Dorothy Mottley
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Dorothy Mottley

Public Health Nurse


Mrs. Dorothy Jean Mottley was born to Artist and Anthony Woods in Ann Arbor, MI on October 26, 1928. She spent her childhood in Ann Arbor and attended St. Thomas the Apostle Catholic School, recalling that she was the only black student in her class. Because of racial tension, she and her sister were sent to a Catholic boarding school in Virginia for a brief time, but Mrs. Mottley returned to graduate from St. Thomas in 1946. With encouragement from her family and friends, Mrs. Mottley entered the Harlem Hospital School of Nursing, New York, NY in 1948 and passed her board exams in 1951. She remained in New York City until 1956, working in the emergency room of Harlem Hospital and taking classes in public health at New York University. She left New York for Detroit in 1956.

Mrs. Mottley chose to work in the public sector in Detroit and took a position as a psychiatric nurse at the Lafayette Clinic from 1956-1958. In the early 1960's, she worked part-time at Providence Hospital, Kirwood Hospital, and in a private OB-GYN practice. In 1963, Mrs. Mottley started working as a staff nurse at the Wayne State University Health Center where she provided care to the students until 1968.

She left Wayne State to work with the newly created Neighborhood Comprehensive Health Services Center (NCHSC), located in the Herman Kiefer Hospital complex. The NCHSC provided free health care to neighborhood residents who could afford health care insurance. Mrs. Mottley supervised the work of nursing assistants in four departments: medicine, surgery, obstetrics/gynecology, and pediatrics.

In 1976, Mrs. Mottley left NCHSC to begin working with the Detroit Health Department as a public health field nurse. At this time, her interest in union issues increased and she was later elected president of the International Nurses Association of AFSCME (American Federation of State, County, and Municipal Employees) in 1985. Mrs. Mottley retired from the Detroit Health Department in 1997.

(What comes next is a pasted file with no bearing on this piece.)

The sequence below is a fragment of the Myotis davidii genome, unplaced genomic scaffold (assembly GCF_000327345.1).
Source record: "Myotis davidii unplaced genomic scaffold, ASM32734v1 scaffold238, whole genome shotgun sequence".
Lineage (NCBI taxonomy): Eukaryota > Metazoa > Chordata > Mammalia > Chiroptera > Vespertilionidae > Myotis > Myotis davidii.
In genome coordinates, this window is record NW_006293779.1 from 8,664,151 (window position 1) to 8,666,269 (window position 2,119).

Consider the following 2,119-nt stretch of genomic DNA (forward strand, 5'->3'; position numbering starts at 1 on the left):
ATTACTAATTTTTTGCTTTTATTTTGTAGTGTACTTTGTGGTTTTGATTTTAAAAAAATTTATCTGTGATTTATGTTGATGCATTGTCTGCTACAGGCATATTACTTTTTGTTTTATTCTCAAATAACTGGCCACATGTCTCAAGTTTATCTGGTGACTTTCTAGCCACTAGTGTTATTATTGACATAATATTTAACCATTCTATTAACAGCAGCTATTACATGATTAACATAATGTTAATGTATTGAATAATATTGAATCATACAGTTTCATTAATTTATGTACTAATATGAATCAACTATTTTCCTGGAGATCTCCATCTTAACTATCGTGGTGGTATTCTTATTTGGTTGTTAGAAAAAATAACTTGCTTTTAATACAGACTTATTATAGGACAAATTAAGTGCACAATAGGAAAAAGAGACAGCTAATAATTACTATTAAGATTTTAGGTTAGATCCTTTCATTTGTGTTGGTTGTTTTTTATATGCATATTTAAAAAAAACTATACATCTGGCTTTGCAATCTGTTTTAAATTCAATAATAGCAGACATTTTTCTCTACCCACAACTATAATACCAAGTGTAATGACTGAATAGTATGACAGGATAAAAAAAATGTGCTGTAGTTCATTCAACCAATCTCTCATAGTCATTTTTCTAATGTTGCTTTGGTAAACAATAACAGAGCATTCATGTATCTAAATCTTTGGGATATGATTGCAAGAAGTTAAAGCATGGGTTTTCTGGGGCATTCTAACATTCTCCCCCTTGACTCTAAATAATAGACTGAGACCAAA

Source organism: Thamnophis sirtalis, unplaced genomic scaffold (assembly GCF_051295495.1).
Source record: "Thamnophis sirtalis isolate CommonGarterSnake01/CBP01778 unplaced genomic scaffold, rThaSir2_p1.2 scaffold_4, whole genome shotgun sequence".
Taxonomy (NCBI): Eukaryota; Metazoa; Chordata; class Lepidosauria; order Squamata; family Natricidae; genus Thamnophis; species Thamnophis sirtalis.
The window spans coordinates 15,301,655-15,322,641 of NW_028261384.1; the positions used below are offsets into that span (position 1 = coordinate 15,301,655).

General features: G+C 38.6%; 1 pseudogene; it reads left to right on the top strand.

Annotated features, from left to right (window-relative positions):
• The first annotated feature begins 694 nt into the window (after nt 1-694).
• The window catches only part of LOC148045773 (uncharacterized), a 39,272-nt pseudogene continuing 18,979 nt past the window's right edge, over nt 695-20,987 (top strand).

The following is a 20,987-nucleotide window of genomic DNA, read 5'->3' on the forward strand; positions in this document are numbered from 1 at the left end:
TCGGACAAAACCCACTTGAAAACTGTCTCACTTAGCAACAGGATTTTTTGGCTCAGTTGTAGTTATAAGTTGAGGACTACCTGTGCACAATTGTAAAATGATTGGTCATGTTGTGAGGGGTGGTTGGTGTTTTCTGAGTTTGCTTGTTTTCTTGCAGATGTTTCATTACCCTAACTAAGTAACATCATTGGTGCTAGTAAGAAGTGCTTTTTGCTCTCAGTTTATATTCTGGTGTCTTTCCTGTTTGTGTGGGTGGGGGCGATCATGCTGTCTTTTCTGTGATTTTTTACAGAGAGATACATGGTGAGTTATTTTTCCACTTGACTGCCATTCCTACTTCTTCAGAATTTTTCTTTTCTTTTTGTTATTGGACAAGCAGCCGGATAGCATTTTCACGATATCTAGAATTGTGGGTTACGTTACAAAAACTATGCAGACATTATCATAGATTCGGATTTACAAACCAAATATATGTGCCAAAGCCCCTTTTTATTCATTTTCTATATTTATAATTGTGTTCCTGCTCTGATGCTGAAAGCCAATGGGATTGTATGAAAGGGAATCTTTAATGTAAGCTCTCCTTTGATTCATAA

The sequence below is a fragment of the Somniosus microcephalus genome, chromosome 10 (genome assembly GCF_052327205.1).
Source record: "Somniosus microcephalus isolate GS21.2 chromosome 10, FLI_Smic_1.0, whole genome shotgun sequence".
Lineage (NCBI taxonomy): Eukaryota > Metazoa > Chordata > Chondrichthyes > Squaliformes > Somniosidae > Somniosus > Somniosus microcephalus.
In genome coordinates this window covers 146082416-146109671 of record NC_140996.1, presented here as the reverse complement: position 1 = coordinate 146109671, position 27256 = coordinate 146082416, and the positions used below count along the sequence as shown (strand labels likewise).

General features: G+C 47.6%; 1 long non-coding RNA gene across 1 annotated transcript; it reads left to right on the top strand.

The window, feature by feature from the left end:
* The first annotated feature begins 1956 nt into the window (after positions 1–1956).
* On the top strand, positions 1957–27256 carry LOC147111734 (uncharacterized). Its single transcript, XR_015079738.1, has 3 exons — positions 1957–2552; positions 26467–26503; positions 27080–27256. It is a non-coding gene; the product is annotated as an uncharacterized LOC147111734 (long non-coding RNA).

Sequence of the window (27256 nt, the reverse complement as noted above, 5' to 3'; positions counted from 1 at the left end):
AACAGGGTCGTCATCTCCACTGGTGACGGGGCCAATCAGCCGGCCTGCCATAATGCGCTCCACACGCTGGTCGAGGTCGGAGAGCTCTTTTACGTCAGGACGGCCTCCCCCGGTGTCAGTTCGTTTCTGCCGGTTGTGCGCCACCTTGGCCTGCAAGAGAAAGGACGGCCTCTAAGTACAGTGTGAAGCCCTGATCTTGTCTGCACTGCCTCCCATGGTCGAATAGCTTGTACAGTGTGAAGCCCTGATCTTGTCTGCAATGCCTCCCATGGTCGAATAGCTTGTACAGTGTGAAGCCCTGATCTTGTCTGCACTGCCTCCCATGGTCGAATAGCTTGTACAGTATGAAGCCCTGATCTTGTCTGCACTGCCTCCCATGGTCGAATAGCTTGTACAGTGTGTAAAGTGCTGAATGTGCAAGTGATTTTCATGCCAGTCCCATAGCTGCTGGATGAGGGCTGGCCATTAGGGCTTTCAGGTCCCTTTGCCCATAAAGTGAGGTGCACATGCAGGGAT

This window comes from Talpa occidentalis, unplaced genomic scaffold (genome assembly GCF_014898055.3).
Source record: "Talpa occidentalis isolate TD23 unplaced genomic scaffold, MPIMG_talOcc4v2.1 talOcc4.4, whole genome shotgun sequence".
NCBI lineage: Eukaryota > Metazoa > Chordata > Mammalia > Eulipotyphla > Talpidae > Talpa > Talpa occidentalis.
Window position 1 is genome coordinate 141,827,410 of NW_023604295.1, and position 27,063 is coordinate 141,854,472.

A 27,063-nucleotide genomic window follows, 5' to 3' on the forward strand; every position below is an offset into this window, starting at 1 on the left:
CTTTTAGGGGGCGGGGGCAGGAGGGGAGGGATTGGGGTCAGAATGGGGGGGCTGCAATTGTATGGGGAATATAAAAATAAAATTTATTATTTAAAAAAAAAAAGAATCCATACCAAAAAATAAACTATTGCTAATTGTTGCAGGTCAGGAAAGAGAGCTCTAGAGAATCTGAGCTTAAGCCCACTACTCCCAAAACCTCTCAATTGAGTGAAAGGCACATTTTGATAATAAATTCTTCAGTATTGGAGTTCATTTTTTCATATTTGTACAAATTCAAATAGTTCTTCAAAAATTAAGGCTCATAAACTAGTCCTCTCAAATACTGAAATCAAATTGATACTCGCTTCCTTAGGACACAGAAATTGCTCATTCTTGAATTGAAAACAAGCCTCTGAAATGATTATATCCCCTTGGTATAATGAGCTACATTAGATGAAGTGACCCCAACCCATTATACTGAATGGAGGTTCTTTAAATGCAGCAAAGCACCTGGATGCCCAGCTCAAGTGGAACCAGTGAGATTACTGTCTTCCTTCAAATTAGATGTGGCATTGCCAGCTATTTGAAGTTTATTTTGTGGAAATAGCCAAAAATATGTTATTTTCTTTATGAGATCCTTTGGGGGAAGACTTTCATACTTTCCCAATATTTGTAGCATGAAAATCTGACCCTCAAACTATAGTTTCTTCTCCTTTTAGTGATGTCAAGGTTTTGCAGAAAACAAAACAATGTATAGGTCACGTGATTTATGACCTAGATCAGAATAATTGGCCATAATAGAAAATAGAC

Tape recorded interview;
Detroit, MI
3 June  1997
audio clip
The following excerpt represents Opinions/Observations regarding the demise of black proprietary hospitals:

Interviewer's question: "Getting back to black patients/white hospitals: Do you think that the integration of the hospital system in Detroit caused the demise of the black hospitals, or were there other issues or factors involved?)"

"I'm sure of it. That had to be a factor that the hospitals closed because black patients realized that they could go to majority-owned hospitals, and they were bigger and better, and seemed to provide services that…unlike those in the small Kirwood. Our doctors were then admitted to the staffs. It then made it easier. And I truly believe...I know one of the hospitals, I remember closed because Blue Cross let them get way behind, and then they couldn't pay up when they wanted the money, so they had to close. And I just wonder if they may have...that...I won't say because it doesn't have to be true. But, I know one by one they just folded."


William G. Anderson
Reginald P. Ayala
Arthur W Boddie
Wilma Brakefield-Caldwell
Henry C. Bryant Jr.
Alice Burton
Waldo L. Cain
James W. Collins
Claude and Vivienne Cooper
Gladys B. Dillard
George Gaines Jr.
Leon Gant
Herman J. Glass Sr.
Della Goodwin
Joseph B. Harris
Frank P. Iacobell
Horace L. Jefferson
Sidney B. Jenkins
Arthur Johnson
Rachel B. Keith
William E. Lawson
Josephine Love
Hayward Maben Jr.
Berna C. Mason
Suesetta T. McCree
Dorothy Mottley
David C. Northcross Jr.
Ophelia B. Northcross
Marjorie Peebles-Meyers
Frank P. Raiford III
Rev. Garther Roberson Jr.
Rev. Dr. S. L. Roberson
Elsie Smith
Fannie L. Starks
Lionel F. Swan
Natalia M. Tanner
Oretta Mae Todd
I. Clara Webb
Charles F. Whitten
Charles H. Wright
Watson Young


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Copyright , Kellogg African American Health Care Project, 2000.
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